Local weather experts IW Met Service have recorded extremely high UV index readings at several of their weather stations across the Island this month.
At first, forecasters thought there was a malfunction with a sensor but analysis of different locations reveals that spikes in ultra-violet radiation have been recorded.
The UV index is a measurement of the sun’s ultra-violet radiation – this is what causes human and animal skin to burn. The higher the reading the stronger the UV light. An index of 1 is the lowest possible number and 11 is the highest – a figure that would never be seen here in the UK.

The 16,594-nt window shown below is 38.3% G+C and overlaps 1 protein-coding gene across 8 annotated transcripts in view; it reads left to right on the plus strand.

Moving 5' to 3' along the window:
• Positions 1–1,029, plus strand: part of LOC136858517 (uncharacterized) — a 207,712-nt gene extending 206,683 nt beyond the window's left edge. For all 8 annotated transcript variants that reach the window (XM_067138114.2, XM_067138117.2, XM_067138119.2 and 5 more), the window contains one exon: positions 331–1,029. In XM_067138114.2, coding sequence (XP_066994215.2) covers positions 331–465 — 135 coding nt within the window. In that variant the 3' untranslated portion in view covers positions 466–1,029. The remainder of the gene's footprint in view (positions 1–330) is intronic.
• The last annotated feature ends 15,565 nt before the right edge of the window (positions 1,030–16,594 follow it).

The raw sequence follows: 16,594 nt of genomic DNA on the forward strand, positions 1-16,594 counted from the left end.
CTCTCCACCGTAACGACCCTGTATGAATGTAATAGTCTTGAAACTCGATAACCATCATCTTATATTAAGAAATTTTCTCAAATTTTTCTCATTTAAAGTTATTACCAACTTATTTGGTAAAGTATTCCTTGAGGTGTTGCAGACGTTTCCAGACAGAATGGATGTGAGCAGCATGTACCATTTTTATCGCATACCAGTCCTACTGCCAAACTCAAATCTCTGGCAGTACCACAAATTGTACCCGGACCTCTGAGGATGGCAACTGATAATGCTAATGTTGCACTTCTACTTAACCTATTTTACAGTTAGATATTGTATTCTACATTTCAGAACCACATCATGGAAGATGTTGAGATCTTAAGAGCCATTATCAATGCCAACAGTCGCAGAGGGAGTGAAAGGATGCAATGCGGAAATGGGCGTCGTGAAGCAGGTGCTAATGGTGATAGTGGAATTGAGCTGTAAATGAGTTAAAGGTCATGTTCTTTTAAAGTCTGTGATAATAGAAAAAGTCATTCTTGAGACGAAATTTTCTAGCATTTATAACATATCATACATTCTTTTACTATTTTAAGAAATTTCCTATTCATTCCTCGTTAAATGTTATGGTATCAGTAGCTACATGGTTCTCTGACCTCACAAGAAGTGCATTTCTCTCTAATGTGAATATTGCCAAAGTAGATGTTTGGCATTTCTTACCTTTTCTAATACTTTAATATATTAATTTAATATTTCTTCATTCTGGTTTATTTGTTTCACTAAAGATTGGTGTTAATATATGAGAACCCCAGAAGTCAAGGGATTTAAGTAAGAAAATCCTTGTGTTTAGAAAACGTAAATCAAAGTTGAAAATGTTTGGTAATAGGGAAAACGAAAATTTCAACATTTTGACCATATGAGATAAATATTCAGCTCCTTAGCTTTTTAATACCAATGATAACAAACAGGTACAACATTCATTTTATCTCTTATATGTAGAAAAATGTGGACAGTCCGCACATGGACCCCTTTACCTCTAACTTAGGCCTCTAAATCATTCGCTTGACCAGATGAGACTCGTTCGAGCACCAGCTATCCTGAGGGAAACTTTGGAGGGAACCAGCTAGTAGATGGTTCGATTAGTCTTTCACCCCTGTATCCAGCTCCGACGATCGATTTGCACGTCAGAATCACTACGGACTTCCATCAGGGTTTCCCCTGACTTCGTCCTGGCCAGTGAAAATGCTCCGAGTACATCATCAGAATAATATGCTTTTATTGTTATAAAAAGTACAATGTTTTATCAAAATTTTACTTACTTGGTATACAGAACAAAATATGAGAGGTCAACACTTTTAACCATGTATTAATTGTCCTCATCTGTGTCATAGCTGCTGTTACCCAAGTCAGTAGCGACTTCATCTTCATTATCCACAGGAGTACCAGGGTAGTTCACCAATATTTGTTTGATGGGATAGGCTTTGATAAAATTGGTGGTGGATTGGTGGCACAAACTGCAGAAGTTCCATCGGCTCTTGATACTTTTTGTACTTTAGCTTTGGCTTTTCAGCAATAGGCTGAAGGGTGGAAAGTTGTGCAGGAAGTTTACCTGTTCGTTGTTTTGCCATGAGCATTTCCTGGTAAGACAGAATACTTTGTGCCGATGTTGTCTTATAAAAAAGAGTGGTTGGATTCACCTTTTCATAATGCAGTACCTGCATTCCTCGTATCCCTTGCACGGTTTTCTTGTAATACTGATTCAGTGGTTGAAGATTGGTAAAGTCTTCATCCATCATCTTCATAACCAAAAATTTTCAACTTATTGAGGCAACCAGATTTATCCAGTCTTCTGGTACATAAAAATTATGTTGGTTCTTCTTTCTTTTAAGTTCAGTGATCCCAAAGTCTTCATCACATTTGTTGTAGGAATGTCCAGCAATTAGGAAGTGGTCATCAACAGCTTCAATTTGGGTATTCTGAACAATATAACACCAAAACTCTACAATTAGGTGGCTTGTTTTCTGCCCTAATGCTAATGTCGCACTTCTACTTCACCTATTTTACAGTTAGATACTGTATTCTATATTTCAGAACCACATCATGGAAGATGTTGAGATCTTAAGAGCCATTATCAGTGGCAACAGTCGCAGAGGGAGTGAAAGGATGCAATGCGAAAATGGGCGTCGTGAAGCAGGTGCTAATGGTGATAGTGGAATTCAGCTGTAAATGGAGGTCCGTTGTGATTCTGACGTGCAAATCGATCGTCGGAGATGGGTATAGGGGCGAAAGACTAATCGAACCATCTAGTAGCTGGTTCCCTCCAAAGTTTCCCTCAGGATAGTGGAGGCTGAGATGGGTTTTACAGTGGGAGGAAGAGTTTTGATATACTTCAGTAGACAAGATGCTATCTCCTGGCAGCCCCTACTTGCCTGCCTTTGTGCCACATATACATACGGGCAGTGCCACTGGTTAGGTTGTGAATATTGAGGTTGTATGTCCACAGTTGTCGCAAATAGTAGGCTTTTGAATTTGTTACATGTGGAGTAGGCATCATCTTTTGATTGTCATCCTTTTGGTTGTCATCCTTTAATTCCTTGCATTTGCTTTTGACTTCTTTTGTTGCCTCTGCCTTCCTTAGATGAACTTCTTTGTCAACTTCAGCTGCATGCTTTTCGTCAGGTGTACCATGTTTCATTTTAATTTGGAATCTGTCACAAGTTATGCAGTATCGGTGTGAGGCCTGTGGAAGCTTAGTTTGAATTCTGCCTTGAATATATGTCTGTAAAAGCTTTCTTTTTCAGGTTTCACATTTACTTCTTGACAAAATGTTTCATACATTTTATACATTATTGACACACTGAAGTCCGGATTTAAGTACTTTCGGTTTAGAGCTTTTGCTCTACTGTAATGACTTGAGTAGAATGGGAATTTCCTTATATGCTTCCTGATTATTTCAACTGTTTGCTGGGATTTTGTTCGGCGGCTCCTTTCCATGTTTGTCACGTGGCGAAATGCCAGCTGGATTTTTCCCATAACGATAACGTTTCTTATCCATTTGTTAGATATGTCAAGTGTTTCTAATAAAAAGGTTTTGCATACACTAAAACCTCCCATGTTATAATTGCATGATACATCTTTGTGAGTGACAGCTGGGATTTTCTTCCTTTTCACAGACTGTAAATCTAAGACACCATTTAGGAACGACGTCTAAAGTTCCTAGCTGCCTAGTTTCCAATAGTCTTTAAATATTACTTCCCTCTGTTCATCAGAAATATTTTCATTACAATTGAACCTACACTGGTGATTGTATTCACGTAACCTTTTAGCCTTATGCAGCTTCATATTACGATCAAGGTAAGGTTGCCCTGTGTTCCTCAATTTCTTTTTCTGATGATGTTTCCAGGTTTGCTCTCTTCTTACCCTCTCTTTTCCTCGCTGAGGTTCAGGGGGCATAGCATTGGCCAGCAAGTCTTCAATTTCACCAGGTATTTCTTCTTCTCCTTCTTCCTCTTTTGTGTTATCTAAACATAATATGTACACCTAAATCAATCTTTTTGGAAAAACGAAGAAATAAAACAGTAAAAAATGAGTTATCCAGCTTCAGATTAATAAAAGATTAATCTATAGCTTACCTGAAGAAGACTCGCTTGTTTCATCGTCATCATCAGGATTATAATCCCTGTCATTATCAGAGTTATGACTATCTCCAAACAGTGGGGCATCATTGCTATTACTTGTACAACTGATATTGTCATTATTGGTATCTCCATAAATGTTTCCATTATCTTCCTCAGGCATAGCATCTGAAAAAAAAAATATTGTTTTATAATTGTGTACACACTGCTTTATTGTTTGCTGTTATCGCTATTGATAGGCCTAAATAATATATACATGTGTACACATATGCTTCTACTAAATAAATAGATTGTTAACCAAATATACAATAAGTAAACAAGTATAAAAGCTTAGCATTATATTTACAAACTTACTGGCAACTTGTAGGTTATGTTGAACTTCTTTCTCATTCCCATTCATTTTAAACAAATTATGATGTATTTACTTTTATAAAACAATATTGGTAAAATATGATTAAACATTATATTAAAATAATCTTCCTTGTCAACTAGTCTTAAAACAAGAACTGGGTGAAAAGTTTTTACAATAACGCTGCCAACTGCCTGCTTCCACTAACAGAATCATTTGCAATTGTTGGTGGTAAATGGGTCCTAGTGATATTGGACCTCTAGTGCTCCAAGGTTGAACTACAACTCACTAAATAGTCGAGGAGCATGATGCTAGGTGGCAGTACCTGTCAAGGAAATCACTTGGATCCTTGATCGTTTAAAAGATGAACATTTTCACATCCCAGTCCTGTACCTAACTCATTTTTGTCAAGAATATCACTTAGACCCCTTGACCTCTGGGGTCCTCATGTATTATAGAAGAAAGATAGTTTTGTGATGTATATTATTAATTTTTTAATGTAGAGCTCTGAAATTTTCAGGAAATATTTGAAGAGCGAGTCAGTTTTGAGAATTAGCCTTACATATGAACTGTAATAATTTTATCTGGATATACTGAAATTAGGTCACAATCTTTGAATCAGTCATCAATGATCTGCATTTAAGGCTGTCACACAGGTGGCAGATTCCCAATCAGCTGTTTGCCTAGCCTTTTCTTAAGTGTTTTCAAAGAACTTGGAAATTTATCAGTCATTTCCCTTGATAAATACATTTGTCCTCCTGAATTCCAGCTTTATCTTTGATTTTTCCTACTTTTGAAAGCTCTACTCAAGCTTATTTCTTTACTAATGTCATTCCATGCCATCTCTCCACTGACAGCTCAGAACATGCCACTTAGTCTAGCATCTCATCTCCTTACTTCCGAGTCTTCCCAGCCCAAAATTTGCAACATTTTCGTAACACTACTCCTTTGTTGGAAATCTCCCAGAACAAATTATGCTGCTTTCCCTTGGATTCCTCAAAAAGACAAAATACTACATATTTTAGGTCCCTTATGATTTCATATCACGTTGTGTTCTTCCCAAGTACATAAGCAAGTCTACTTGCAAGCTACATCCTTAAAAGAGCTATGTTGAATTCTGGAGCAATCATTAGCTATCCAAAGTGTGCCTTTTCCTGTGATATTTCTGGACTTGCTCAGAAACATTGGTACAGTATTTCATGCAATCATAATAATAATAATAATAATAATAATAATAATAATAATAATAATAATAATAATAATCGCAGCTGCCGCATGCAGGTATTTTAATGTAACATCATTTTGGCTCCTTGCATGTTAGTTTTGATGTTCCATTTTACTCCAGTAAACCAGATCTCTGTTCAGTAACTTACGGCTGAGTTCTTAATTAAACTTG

Jamie Russell, Chief Forecaster at IW Met Service, explains:
“In May we usually expect the UV index on a sunny day to be around 6 with a reading of 7 on exceptionally clear days, especially during the second half of the month, but as you can see we saw a single spike of 8 on the 9th of May and a spike of 9 on the 27th! This would be exceptional even for the middle of June, let alone May.
“The reason behind this is a little uncertain but it seems that on these days there was a large amount of puffy white cumulus clouds in the sky and these clouds can reflect the sunlight in a significant way, therefor increasing the amount of sunlight reaching the ground.
“Another thing that has had an influence is the unusually dry air that we have had rather frequently through the spring and this can increase the amount of sunlight/UV light reaching the ground too”.
Jamie says there have been other peaks throughout March and April too.